with its endless scenes of rob- ert Redford in a conference room explaining the back story to a gang of CIA suits, Spy Game is less a movie than a story conference for the movie. You could accuse director Tony Scott of many things -- being the best of producer Jerry Bruckheimer's house directors (Beverly Hills Cop II, Days Of Thunder, Top Gun, Crimson Tide and Enemy Of The State) is probably the nicest of them, with "didn't fuck up True Romance too badly" a close second. But the dull competence found here is unexpected.
Scott is a talented action hack (add The Last Boy Scout and The Hunger to the filmography) with a penchant for unacknowledged remakes -- Enemy Of The State is a hard-action version of The Conversation, and Crimson Tide of The Bedford Incident.
Spy Game is Three Days Of The Condor from Cliff Robertson's CIA agent's point of view. It's also an interesting instance of a director trying to trick up a film so the audience doesn't realize the movie is made up of long dialogue scenes.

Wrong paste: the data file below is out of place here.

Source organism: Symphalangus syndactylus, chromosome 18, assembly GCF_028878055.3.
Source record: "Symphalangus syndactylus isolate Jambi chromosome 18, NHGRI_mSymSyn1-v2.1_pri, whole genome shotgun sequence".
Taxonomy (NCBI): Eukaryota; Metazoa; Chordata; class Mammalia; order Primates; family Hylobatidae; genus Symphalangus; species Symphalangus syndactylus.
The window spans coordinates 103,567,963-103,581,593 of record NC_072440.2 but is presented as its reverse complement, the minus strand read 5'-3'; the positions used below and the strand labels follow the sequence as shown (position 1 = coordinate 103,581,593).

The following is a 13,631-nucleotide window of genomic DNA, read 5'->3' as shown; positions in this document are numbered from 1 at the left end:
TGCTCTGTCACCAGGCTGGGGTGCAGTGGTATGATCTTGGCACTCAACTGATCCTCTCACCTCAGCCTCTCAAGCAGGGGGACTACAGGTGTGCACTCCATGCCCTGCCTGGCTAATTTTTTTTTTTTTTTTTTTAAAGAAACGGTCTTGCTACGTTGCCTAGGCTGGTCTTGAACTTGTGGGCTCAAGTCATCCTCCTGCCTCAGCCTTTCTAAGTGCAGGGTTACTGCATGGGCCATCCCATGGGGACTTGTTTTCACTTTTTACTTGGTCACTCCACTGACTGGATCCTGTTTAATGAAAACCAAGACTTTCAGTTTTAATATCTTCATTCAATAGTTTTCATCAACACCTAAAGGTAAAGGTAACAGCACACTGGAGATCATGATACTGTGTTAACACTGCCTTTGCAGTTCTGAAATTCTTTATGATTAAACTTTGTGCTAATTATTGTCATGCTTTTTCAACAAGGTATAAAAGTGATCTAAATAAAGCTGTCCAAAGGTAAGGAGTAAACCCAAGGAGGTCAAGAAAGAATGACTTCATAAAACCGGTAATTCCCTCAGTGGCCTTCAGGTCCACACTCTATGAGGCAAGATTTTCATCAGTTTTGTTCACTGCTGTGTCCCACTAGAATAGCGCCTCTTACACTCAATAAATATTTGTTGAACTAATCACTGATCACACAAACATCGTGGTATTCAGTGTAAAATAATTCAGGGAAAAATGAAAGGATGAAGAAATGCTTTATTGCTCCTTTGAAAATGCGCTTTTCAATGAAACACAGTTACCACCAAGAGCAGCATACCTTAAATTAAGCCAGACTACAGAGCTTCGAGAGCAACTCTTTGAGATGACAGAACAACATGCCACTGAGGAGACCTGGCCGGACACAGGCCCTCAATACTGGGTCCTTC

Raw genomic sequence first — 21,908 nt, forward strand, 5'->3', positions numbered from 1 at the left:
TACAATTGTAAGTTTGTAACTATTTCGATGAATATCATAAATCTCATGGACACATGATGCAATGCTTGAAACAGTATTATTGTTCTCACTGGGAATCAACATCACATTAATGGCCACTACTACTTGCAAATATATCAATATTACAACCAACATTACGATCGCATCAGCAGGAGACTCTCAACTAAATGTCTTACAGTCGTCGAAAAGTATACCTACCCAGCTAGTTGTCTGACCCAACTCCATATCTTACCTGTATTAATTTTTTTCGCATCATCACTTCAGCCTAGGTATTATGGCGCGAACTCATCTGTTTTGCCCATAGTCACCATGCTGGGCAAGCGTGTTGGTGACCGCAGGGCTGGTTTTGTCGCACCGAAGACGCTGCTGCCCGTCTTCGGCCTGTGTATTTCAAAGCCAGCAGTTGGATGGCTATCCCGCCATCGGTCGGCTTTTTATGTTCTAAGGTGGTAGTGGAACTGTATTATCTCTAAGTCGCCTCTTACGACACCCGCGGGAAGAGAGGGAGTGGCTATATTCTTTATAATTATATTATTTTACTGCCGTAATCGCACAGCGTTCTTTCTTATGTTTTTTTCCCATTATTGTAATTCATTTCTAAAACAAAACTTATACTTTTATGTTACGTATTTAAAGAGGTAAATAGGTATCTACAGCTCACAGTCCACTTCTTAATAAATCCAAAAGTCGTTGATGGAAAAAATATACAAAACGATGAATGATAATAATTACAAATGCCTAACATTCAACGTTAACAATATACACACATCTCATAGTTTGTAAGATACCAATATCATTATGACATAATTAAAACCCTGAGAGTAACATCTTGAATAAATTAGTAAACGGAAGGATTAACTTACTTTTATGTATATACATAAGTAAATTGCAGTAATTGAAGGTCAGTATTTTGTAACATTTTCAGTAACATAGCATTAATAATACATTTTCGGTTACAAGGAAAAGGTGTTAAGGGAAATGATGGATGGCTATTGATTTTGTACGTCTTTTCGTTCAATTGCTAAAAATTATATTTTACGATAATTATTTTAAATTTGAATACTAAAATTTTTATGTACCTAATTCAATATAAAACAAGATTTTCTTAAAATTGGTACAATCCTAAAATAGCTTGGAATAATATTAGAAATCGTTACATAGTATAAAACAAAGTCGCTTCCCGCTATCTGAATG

Redford plays an old-hand CIA man running assassins into Vietnam who recruits Brad Pitt to be one of his operatives. When Pitt goes rogue and winds up in a Chinese prison, Redford has to come up with a way to get him out.
(Spy Game is opening within a week of Behind Enemy Lines, in which Gene Hackman has to bring back Owen Wilson's downed pilot, though I suspect that film will involve more state-of-the-art bang-bang.)
The one thing that makes Spy Game interesting is that Redford is plainly the hero.
For one thing, he's Robert Redford, but he also plays the part the way he plays heroes. But this is a character who runs assassins, makes deals with terrorist militias and burns assets if it's expedient. And, apparently, no one sees this as ironic or even a little peculiar.
It is weird, though, that this agent has spent 30 years doing black bag jobs for the CIA but, dammit, he still cares enough about his protégé to move heaven, earth and spy satellites to save his life, when he's supposed to be retiring yesterday.
Watching Pitt and Redford play scenes together, you keep expecting Redford to break character and announce, "Luke, I am your father."
SPY GAME directed by Tony Scott, written by Michael Frost Beckner and David Arata, produced by Marc Abraham and Douglas Wick, with Robert Redford, Brad Pitt and Catherine MacCormack. 127 minutes. A Beacon production. A Universal release. Now playing. For venues and times, see First-Run Movies, page 102. Rating: NN